Victory for Nigeria as UK court quashes $11bn P&ID award

After over five years of legal fireworks, Nigeria has finally succeeded in halting the enforcement of the $11 billion arbitration award in favour of P&ID.

In a judgment delivered by email, Robin Knowles, justice of the Commercial Courts of England and Wales, upheld Nigeria’s prayer on the ground that the award was obtained by fraud.

Having accepted Nigeria’s argument, Knowles will now have to choose from three options: to return the award to the tribunal, in whole or in part, for reconsideration; to set the award aside in whole or in part; or to declare the award to be of no effect, in whole or in part.

He has asked the parties to make their arguments on the next line of action at a date to be arranged.

TheCable had reported on Saturday that the much-awaited judgment would be delivered on Monday.

A private arbitration tribunal had on January 31, 2017 ordered Nigeria to pay $6.6 billion to P&ID plus interest beginning from March 20, 2013.

With the interest rate fixed at seven percent amounting to $1 million a day, the potential payment had accumulated to over $11 billion before the verdict.


In making his determination, Knowles said: “In the circumstances and for the reasons I have sought to describe and explain, Nigeria succeeds on its challenge under section 68. I have not accepted all of Nigeria’s allegations. But the Awards were obtained by fraud and the Awards were and the way in which they were procured was contrary to public policy.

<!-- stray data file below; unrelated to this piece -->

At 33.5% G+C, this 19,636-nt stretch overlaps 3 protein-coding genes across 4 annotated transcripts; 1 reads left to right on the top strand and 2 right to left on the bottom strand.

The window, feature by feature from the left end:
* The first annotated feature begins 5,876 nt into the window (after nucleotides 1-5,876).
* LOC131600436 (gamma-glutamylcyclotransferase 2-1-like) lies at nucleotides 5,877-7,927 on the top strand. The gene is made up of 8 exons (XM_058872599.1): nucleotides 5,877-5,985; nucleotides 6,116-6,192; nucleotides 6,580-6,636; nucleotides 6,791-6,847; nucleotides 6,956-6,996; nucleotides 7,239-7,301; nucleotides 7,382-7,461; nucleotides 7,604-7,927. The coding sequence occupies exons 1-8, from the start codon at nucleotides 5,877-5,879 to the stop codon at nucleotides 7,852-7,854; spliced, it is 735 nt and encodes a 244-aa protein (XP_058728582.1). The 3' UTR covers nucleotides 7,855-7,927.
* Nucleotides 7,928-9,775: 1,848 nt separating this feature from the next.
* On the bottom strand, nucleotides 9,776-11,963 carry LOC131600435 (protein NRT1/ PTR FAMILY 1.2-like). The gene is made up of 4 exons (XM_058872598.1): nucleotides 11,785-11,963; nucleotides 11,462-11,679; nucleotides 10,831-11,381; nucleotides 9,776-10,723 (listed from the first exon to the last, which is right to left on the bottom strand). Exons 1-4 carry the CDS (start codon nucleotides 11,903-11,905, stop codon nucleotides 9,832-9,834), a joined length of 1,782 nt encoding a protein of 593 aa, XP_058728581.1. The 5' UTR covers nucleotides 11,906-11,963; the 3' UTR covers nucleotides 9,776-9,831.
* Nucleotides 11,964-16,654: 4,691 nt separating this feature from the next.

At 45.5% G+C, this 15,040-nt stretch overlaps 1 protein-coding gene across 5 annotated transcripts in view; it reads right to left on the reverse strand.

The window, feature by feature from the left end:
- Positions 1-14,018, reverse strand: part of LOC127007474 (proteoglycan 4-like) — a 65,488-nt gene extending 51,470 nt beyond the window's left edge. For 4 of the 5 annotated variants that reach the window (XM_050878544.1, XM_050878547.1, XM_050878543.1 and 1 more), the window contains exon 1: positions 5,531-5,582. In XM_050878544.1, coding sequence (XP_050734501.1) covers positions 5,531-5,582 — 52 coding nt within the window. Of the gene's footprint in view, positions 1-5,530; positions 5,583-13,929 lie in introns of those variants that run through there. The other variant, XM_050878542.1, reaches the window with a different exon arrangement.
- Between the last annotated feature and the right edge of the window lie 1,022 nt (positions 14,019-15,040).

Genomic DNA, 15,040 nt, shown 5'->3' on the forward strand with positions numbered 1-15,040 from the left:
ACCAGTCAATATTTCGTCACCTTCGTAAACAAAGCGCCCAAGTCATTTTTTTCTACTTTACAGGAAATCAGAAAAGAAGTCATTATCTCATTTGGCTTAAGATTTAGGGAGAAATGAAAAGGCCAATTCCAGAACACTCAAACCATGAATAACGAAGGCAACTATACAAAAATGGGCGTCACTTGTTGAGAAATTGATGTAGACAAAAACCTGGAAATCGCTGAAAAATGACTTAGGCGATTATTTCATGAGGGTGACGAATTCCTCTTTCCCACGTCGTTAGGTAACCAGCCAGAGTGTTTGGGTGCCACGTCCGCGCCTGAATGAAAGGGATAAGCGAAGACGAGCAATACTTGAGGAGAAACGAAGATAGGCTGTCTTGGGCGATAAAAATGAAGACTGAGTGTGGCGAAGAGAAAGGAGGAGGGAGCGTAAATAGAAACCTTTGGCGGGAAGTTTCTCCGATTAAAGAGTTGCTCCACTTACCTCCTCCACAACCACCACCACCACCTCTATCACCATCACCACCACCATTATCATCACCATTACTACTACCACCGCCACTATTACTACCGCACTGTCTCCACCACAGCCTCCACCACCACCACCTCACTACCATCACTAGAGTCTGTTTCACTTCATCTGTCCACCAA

“What happened in this case is very serious indeed, and it is important that section 68 has been available to maintain the rule of law.

“Section 68 (3) provides: ‘(3) If there is shown to be serious irregularity affecting the tribunal, the proceedings or the award, the court may — (a) remit the award to the tribunal, in whole or in part, for reconsideration, (b) set the award aside in whole or in part, or (c) declare the award to be of no effect, in whole or in part. The court shall not exercise its power to set aside or to declare an award to be of no effect, in whole or in part, unless it is satisfied that it would be inappropriate to remit the matters in question to the tribunal for reconsideration.’

“I was asked by Lord Wolfson KC in closing that should my judgment conclude in favour of Nigeria, as it does, to leave over the question of the order the Court should make so that the parties have the opportunity to present argument once they have considered the judgment. I respect that request and will hear that argument as soon as that can be arranged.”NIGERIA’S DEFENCE

Nigeria had filed an appeal against the enforcement of the arbitration award and the UK commercial court granted the country the relief in September 2020, returning the matter to the high court for trial.

At the two-month trial that took place before Knowles between January and March 2023, the Nigerian legal team argued that there was overwhelming evidence that the contract and the arbitration award had been procured through “an audacious fraud on Nigeria”.

They argued that the award should be set aside, citing the trials and conviction of some of the actors for corruption and money laundering as evidence of graft on an “industrial scale”.

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